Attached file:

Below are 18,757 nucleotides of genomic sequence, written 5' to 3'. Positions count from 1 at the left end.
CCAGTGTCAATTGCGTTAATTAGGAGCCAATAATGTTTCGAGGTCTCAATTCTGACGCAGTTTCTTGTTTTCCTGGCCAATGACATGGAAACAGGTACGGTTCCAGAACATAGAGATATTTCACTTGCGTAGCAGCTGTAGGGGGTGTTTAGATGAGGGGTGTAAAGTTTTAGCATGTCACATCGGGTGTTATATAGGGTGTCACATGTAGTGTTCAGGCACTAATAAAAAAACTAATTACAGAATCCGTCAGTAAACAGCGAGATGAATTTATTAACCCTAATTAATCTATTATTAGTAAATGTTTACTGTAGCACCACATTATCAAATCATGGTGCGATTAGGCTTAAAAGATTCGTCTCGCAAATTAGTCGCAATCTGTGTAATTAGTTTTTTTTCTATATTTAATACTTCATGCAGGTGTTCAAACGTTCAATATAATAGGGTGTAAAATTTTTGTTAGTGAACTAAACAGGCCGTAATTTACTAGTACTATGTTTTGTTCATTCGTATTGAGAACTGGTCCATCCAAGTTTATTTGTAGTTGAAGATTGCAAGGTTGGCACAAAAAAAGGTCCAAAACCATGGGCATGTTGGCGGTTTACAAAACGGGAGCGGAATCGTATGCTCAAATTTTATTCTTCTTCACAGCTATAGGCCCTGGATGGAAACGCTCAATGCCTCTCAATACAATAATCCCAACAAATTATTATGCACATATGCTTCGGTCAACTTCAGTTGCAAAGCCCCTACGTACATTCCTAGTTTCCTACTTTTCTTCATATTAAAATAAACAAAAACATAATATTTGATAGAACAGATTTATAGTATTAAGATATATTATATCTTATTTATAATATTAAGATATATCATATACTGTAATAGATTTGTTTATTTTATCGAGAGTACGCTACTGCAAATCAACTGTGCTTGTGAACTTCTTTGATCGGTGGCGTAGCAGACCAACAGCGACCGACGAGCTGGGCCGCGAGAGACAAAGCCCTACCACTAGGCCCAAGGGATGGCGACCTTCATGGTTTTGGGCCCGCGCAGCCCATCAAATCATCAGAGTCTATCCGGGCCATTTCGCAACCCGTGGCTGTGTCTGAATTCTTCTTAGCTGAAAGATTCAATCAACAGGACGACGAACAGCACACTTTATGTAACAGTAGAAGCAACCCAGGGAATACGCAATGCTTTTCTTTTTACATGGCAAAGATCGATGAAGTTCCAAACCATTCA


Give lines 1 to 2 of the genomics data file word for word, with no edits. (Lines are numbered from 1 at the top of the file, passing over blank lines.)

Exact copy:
Below are 18,757 nucleotides of genomic sequence, written 5' to 3'. Positions count from 1 at the left end.
CCAGTGTCAATTGCGTTAATTAGGAGCCAATAATGTTTCGAGGTCTCAATTCTGACGCAGTTTCTTGTTTTCCTGGCCAATGACATGGAAACAGGTACGGTTCCAGAACATAGAGATATTTCACTTGCGTAGCAGCTGTAGGGGGTGTTTAGATGAGGGGTGTAAAGTTTTAGCATGTCACATCGGGTGTTATATAGGGTGTCACATGTAGTGTTCAGGCACTAATAAAAAAACTAATTACAGAATCCGTCAGTAAACAGCGAGATGAATTTATTAACCCTAATTAATCTATTATTAGTAAATGTTTACTGTAGCACCACATTATCAAATCATGGTGCGATTAGGCTTAAAAGATTCGTCTCGCAAATTAGTCGCAATCTGTGTAATTAGTTTTTTTTCTATATTTAATACTTCATGCAGGTGTTCAAACGTTCAATATAATAGGGTGTAAAATTTTTGTTAGTGAACTAAACAGGCCGTAATTTACTAGTACTATGTTTTGTTCATTCGTATTGAGAACTGGTCCATCCAAGTTTATTTGTAGTTGAAGATTGCAAGGTTGGCACAAAAAAAGGTCCAAAACCATGGGCATGTTGGCGGTTTACAAAACGGGAGCGGAATCGTATGCTCAAATTTTATTCTTCTTCACAGCTATAGGCCCTGGATGGAAACGCTCAATGCCTCTCAATACAATAATCCCAACAAATTATTATGCACATATGCTTCGGTCAACTTCAGTTGCAAAGCCCCTACGTACATTCCTAGTTTCCTACTTTTCTTCATATTAAAATAAACAAAAACATAATATTTGATAGAACAGATTTATAGTATTAAGATATATTATATCTTATTTATAATATTAAGATATATCATATACTGTAATAGATTTGTTTATTTTATCGAGAGTACGCTACTGCAAATCAACTGTGCTTGTGAACTTCTTTGATCGGTGGCGTAGCAGACCAACAGCGACCGACGAGCTGGGCCGCGAGAGACAAAGCCCTACCACTAGGCCCAAGGGATGGCGACCTTCATGGTTTTGGGCCCGCGCAGCCCATCAAATCATCAGAGTCTATCCGGGCCATTTCGCAACCCGTGGCTGTGTCTGAATTCTTCTTAGCTGAAAGATTCAATCAACAGGACGACGAACAGCACACTTTATGTAACAGTAGAAGCAACCCAGGGAATACGCAATGCTTTTCTTTTTACATGGCAAAGATCGATGAAGTTCCAAACCATTCA